Coming from a different part of the world, I know that is often much easier to find biological food, organic food available at decent prices in other countries. Where I grew up in Romania, there was nothing but organic food and we would always go outside the big cities to buy from the front yard of the people who had gardens.

So please for yourself, as well as to advice your clients, is important to become more aware of the food sources if losing weight and a healthy lifestyle is the goal. Not only that this way you can support the local agriculture and economy in your areas, but this way you will ensure that the taste and the quality of the nutrients in the food, are not lost.

So here are a few of my personal guidelines when buying produce: if I have to choose between buying organic or local, I would definitely take my time to make that decision. Organic and local would be the perfect choice. In fact by living in Florida, I can tell you that taste-wise there is a clear distinction between organic California grown strawberries, which are shipped to Florida out of season, and conventional locally grown strawberries in season. Even though the California strawberries are organic, the fact that they have been harvested and then shipped here, which means that it probably a week for us to be able to buy them in the Florida grocery stores, they do not taste as good and they lost more nutrients, than the locally non-organic strawberries, which grow 1 hr away. Another advantage to buy an eat organic food is that it's grown without pesticides, herbicides, or other harmful chemicals. When those substances are used they help grow the produce faster and bigger to make it more appealing to us the consumers, by preventing all the bugs to stay away from it.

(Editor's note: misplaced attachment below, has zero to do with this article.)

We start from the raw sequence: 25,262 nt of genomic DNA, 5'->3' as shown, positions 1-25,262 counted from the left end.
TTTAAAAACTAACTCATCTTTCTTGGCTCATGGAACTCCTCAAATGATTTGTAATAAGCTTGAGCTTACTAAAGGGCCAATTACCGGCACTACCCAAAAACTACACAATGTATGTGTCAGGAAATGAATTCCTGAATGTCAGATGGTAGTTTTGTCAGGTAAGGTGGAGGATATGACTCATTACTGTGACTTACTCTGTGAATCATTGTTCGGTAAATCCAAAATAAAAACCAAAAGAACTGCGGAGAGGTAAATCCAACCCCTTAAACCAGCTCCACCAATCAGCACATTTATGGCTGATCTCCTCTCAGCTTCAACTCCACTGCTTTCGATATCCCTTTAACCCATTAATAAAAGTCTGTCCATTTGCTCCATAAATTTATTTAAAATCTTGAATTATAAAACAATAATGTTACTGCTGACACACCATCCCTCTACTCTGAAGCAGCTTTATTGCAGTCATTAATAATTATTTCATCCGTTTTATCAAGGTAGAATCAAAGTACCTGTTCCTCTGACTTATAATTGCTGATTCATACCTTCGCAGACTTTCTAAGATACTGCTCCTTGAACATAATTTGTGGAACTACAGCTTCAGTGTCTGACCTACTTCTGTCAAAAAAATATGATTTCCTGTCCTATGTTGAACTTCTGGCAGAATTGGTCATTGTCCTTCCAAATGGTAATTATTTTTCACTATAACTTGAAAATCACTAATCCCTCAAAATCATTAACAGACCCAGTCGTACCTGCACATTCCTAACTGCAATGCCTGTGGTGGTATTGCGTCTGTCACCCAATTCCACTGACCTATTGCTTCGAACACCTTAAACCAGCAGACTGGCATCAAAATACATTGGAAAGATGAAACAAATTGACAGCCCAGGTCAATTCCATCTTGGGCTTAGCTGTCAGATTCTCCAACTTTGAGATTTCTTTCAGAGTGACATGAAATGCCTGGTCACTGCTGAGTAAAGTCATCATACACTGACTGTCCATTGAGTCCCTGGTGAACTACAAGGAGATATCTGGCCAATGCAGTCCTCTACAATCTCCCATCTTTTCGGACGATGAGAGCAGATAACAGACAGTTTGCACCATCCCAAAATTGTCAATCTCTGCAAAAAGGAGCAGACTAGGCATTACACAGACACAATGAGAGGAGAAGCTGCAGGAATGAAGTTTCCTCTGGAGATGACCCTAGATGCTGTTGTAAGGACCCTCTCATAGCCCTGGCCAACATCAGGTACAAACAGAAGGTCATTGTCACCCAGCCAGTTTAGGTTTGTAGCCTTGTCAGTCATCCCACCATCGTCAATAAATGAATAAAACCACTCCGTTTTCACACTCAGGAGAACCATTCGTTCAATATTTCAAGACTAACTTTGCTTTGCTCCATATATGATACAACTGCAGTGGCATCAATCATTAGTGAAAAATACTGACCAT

When these chemicals are used, please keep in mind that Most of the pesticides are going to be stored in the skin of fruit or vegetable.

So here is a list of fruits and vegetables which tend to contain most of the toxic chemicals and in this case is good always to always buy them organic when you have that option: apples, cucumbers, nectarines, squash, celery, grapes, peaches, strawberries, kale, cherry tomatoes, hot peppers, potatoes, and sweet bell peppers.

Here is the list with the vegetables and fruits which have the lowest chemical content and you can go both ways, buy them either organic or conventional if you have that option: asparagus, avocados, cabbage, cantaloupe, corn, eggplant grapefruit kiwi, mangos, mushrooms, onions, papaya, pineapple, sweet potato and sweet peas.

My personal rule of thumb is simple: if I have the option between organic or conventional, taste wise by far I would always choose organic. From a nutrient perspective, I would buy locally grown first, then organic, then conventional. Price wise, my criteria is this: if I need to peel the produce, like for avocados, bananas.. I would choose the conventional produce if money it's an issue. But when it's about fruits and veggies which have a porous surface, and which we eat with the skin, like strawberries, peaches, apricots, etc I would definitely buy organic.

Bottom line is: As much as possible for yourself and your clients is good to avoid food that comes in a bag or box, and focus on fresh ingredients. Buy organic, locally grown produce as often as possible and look for farmers markets in your area. As for meat, dairy and eggs buy pasture-raised animal products, organic with no antibiotics, would be ideal.

These foods have more nutrients and fewer toxins and it will be less likely to have antibiotic-resistant superbugs.

For fish, buy wild caught instead of raised in farms and do your research to see which fish is recommended to be eaten in that period of time.

In conclusion, eat real food!!!!